The Time Warrior – This serial introduces Sarah Jane Smith, a long-term beloved companion. She enters as a determined women’s libber and confident journalist, who thinks the Doctor is a villain and opposes him with great gusto.

Planet of the Spiders – The Doctor goes on a solo mission to face the consequences of his actions, and Sarah Jane investigates a suspicious meditation group while also using compassion as a secret superpower. It’s full of mental powers and cool caves.

Fourth Doctor: Tom Baker (1974-1981)

This Doctor is many people’s favorites. He’s the “all teeth and curls” one with the long scarf. He adds comedy to all the serials, some of which are just plain cheesy and some of which deal with more serious topics.

A few to try:

Robot – This story deals with machine intelligence and ethics. Sarah Jane rocks it as a journalist / spy.

Genesis of the Daleks – This is the Dalek origin story, and introduces Davros, who genetically modifies the compassion out of his people. It asks serious questions: What if you could go back in time to stop the architect of a genocide? And what is the ethical responsibility of science?

Revenge of the Cybermen – Tom Baker faces off against the Cybermen.

Pyramids of Mars – Okay, lots of cheese here, including robots disguised as mummies and then Tom Baker disguised as a robot who’s disguised as a mummy . . .  but I liked that they brought in a god from a non-Western mythology. Plus, Sutekh, destroyer of all, has a great voice.

Brain of Morbius – Major cheese, as the villain is a Doctor Frankenstein type. There is also a powerful group called the Sisterhood of Karn, who have a relationship of equals with the Time Lords but who are strangely idiotic in their understanding of the lifegiving “sacred flame” they guard. I suggest it because the Sisterhood of Karn becomes really important, and much wiser, in New Who.

Warrior’s Gate – A stone gateway, a magical mirror, and a struggle by the Doctor’s companion, Romana, to help stop slavery. She leaves the Doctor and the TARDIS as a hero.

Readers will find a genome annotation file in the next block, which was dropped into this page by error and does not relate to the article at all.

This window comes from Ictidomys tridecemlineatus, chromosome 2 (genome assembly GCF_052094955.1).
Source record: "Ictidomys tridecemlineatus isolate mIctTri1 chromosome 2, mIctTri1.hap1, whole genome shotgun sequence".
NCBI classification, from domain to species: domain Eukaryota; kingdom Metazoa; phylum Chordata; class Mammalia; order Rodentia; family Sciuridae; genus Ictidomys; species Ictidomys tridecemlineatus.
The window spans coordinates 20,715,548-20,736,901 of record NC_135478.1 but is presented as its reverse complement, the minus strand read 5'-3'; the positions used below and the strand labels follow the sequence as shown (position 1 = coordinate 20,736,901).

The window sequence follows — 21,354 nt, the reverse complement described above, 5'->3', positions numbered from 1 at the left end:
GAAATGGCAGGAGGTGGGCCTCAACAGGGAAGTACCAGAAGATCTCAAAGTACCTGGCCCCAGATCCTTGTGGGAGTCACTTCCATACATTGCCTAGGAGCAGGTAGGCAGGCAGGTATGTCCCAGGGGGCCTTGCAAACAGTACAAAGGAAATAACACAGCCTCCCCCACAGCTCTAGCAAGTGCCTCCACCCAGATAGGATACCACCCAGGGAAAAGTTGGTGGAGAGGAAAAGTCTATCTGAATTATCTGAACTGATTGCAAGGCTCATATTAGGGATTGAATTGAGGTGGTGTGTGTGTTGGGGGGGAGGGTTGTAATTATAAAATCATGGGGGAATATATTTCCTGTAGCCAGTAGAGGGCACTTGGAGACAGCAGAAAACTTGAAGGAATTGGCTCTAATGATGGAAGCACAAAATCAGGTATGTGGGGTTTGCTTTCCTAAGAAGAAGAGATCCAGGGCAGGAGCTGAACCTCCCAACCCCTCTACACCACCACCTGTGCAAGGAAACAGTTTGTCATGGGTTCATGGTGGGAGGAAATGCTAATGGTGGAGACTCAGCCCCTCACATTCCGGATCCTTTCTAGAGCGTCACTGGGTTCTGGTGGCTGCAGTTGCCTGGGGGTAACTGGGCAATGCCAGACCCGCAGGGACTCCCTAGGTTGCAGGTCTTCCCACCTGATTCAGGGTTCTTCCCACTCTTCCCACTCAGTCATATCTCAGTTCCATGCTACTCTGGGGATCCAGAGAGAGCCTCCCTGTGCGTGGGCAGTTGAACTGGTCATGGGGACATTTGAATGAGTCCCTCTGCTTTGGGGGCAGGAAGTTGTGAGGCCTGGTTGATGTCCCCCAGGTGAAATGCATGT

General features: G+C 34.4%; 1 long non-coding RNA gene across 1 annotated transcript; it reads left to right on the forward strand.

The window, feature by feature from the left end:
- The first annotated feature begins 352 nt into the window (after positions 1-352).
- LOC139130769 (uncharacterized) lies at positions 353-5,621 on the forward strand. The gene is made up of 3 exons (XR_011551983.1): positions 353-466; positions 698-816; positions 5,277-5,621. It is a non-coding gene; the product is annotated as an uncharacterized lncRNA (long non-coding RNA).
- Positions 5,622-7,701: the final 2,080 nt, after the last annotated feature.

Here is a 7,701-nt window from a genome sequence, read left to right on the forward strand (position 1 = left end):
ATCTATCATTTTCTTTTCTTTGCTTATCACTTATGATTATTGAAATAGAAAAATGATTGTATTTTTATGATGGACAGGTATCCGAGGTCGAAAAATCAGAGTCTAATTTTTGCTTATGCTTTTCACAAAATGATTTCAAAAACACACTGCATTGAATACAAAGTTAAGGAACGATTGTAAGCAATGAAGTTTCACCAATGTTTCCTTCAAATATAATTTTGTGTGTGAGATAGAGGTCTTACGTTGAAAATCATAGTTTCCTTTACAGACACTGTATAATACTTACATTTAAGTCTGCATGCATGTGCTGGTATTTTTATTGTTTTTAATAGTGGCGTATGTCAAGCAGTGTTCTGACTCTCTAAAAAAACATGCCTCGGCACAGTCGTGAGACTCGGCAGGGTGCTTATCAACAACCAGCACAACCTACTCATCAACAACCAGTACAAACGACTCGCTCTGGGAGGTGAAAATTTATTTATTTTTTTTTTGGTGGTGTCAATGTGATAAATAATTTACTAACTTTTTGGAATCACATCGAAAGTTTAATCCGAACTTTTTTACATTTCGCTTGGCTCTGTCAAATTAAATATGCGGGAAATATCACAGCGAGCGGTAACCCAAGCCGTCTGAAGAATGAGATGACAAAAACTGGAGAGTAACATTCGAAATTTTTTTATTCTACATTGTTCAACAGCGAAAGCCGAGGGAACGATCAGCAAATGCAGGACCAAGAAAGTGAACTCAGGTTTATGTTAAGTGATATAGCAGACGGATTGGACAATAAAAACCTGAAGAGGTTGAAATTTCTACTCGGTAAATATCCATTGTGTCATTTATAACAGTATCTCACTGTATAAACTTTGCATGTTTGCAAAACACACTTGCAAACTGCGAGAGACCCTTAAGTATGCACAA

Logopolis – It has math, the Master, and a cool looking world. It’s fun.

Fifth Doctor: Peter Davison (1982-1984)

This is the friendliest, pleasantest, most pacifist Doctor. He’s a nice guy.

Here are a couple of good ones:

Castrovalva – This serial takes place in an Escher-like world with a dangerous secret at its heart. The Doctor is unconscious for much of it, leaving the companions to carry off the adventure.

Kinda and Snakedance – These two serials can be watched separately or together. The Doctor and his companions visit the same world, aeons apart, to face the same monster. The Mara manifests physically as a giant, low-budget snake, but also exists in the inner reaches of the mind. Both serials tackle colonialism and introduce non-western ways of thinking about our world.

Black Orchid – This is a classic tale of a Victorian household with a secret in the attic. The Doctor impersonates . . . well, a doctor. And there’s a costume ball.

Mawdryn Undead – A paradox with disastrous consequences. It also introduces an “evil companion” who spends the next several serials trying to muster the nerve to kill the Doctor.

Enlightenment – This serial concludes the enjoyable “evil companion” plot, so you might not want to watch it until you’ve seen the rest. But it’s got outer space sailboats piloted by bored and lonely immortals. And people get to dress fancy and dance. First serial written by a woman.

The Five Doctors – Okay, if you can only watch one Classic Who serial, this is it. An evil mastermind is playing with Doctor Who action figures. Or, in other words, all the Doctors and some of the favorite companions are pulled out of time and into a forbidden battlezone on the Doctor’s home planet, where they get to reprise the best of their old roles.

Sixth Doctor: Colin Baker (1984-1986)

Sadly, the fifth Doctor was poisoned, and the regeneration went wrong. Colin Baker flirts with insanity throughout his serials in what was supposed to be a satisfying story arc but was cut short by fan disapproval and/or failures at the BBC. He’s mercurial, arrogant, patronizing, and prone to occasional fits of violence. Sometimes this comes off well.

Here are a couple serials I liked:

Mark of the Rani – Rani is a Time Lord scientist who lacks ethical constraints. In this serial, she’s taking advantage of the Luddite riots to drain hormones out of workers. She lures the Master into helping her and kidnaps the Doctor. It’s always fun to see smart villains with actors who relish their parts. Also, she pairs off quite nicely with this unbalanced version of the Doctor.

The Two Doctors – This one features Colin Baker, Patrick Troughton, and genetic manipulation by a mad scientist. There’s a lot of fun as Troughton starts turning into an Androgum — a species with a taste for sentient flesh.